Interview: Nandu Jayakumar, Yahoo on How Yahoo is Harnessing Big Data

We discuss the major Big Data uses cases at Yahoo, major challenges, trends in enterprise Big Data implementations, and advantages of using Spark.

nandu-jayakumarNandu Jayakumar has been working with Big Data for over a decade now. He is passionate about databases and distributed systems. At Yahoo, he is currently building data applications that power digital advertising. He is also focused on advanced analytics that aim to improve user understanding at Yahoo. As a senior leader of Yahoo’s well regarded data team, he has built key pieces of Yahoo’s data processing platforms and tools through their several iterations. These include data repositories, data pipelines and reporting systems. In the past, he has contributed to open source projects, including Shark (part of the Apache Spark effort).

Nandu holds a Bachelor’s degree in Electronics Engineering from Bangalore University and a Master’s degree in Computer Science from Stanford University.

Here is my interview with him:

Anmol Rajpurohit Q1. What are the goals of the Big Data ecosystem at Yahoo? What kind of business problems are eligible to benefit the most from Big Data (in other words, most prominent use cases of Big Data at Yahoo)?

Nandu Jayakumaryahoo-logo: Yahoo is focused on making the world's daily habits inspiring and entertaining. This focus on the experience users have on our apps and websites drives us toward creating highly personalized and optimized experiences. Big Data is critical to implementing this for our hundreds of millions of users.

Yahoo’s digital advertising business, much like ad tech in general, is very data intensive. Big Data technologies allow us to serve billions of relevant, targeted ads every day.

AR: Q2. According to you, what are the biggest challenges in working with Big Data today?

NJ : Over the last decade, the industry’s ability to work with large amounts of data has advanced to the point where solutions like Hadoop and other cloud-based technologies have become commonplace. Using the right tools has allowed us to overcome the challenge that large scale imposes.

An area which needs significant work is the ease with which we can operate on this data. Today’s tools and platforms are only accessible to small number of experts. They are not user-friendly enough, or general enough to meet the needs of many others.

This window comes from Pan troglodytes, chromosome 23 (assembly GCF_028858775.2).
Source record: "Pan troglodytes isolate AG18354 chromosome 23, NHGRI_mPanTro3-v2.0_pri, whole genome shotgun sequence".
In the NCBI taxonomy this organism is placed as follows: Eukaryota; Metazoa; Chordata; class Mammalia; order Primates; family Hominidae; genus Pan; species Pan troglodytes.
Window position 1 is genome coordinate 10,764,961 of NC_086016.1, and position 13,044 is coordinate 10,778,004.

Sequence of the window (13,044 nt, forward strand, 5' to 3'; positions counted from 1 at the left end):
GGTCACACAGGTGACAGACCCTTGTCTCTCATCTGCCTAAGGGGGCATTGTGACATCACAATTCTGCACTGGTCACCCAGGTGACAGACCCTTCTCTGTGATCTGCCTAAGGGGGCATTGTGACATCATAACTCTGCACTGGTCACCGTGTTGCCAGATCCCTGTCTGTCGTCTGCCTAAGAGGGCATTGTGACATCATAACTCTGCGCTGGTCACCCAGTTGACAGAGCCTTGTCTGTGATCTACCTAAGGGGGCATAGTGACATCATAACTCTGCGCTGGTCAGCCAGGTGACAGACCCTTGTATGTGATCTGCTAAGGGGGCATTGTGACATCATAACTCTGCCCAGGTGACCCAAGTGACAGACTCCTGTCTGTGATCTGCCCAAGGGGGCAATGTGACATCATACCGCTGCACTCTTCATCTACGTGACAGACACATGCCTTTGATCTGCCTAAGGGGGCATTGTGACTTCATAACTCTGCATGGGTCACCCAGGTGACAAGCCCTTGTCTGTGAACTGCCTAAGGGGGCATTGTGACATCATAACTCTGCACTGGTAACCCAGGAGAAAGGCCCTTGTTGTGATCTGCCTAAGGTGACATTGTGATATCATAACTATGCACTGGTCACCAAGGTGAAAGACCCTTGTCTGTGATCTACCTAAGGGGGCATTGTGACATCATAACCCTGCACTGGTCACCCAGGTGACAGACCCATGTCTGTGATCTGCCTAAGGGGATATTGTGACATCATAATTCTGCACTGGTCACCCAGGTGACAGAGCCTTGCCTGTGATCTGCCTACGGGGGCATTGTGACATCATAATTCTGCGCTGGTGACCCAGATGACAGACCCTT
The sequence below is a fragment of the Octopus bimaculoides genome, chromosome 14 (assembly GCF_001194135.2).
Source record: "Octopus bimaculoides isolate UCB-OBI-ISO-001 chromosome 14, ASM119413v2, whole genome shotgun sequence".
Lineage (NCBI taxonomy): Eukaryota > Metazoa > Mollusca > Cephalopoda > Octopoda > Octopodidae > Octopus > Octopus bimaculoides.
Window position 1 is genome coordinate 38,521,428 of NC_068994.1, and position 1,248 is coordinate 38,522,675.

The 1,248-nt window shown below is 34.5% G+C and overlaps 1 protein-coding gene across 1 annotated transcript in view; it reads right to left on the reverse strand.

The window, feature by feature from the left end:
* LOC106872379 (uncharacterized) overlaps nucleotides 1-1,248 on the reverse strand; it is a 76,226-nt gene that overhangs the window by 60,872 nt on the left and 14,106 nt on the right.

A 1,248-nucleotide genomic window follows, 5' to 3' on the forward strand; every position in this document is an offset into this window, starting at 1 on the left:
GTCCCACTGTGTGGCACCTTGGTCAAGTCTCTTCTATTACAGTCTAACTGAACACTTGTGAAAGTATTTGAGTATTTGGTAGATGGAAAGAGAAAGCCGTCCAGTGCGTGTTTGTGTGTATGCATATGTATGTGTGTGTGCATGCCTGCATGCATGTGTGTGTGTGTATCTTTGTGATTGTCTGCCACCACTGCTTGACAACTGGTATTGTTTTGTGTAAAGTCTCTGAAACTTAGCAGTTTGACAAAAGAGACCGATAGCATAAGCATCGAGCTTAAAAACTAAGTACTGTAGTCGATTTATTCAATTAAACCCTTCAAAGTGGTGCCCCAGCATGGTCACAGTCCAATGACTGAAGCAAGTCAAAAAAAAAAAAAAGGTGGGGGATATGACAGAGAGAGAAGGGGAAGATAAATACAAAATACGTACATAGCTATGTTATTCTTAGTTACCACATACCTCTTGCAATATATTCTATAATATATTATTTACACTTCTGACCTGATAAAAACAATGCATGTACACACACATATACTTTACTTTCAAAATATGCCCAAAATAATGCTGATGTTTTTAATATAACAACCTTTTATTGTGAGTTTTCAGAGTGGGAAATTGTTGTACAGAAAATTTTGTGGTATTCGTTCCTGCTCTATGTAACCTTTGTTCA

The tool ecosystem is not as broad or mature when operating out of the realm of RDBMS implementations. The equivalents of commercial ETL or Modeling tools do not compare well. Similarly the ability to interface BI or statistical implementations with good visualization is not as mature when we operate with large scale data.

Another problem in the Big Data world is the proliferation of open source choices that solve very similar problems. This healthy, evolving ecosystem can be an advantage; the challenge is simply to choose the right tool for the job at hand.

AR: Q3. What are the major trends that you observe in Enterprise implementations of Big Data technology?

NJ : Trends include:
  • Datacenter agnostic computing (dealing with data problems that span multiple datacenters)
  • Cloud based solutions for data handling
  • Apache Spark suite
  • Mainstream adoption of stream-based data processing (including Apache Storm and Apache Kafka)

New NoSQL stores are showing up all the time, each targeting some specific subset of the data storage/query problem. Older RDBMS based tools are now trying to work well with Hadoop. Reporting solutions that are backed directly by data stored in Hadoop instead of an intermediate RDBMS are another trend.

AR: Q4. What are the key advantages of using Spark? What are the benefits of integrating Shark with Spark?

sparkNJ : As far as Yahoo is concerned, core Spark offers us a user-friendly, high-level language, and data model and, indeed, a clearly defined way of thinking about data manipulation.

Its performance, and potential for significant improvement, has also been a key reason for our adoption of Spark. We are excited about the maturing of the rest of the projects in the Spark ecosystem, and are eagerly awaiting better stability and reliability.

Shark brought SQL to Spark. Scala is great and Spark code is elegant, but SQL is accessible to many more programmers, and often results in clearer code. A SQL implementation also allows for ODBC/JDBC, and, hence, access to a large ecosystem of tooling built around those standards.
Most of the code associated with Shark is now part of Spark itself, and is available as Spark SQL. One of the original benefits of Shark was tight integration with the de facto standard for SQL on Hadoop - Hive. Spark SQL will soon match that integration, and go beyond with fantastic integration of SQL relations within the Spark data model. Spark code can now incorporate SQL, where appropriate, seamlessly.

Second part of the interview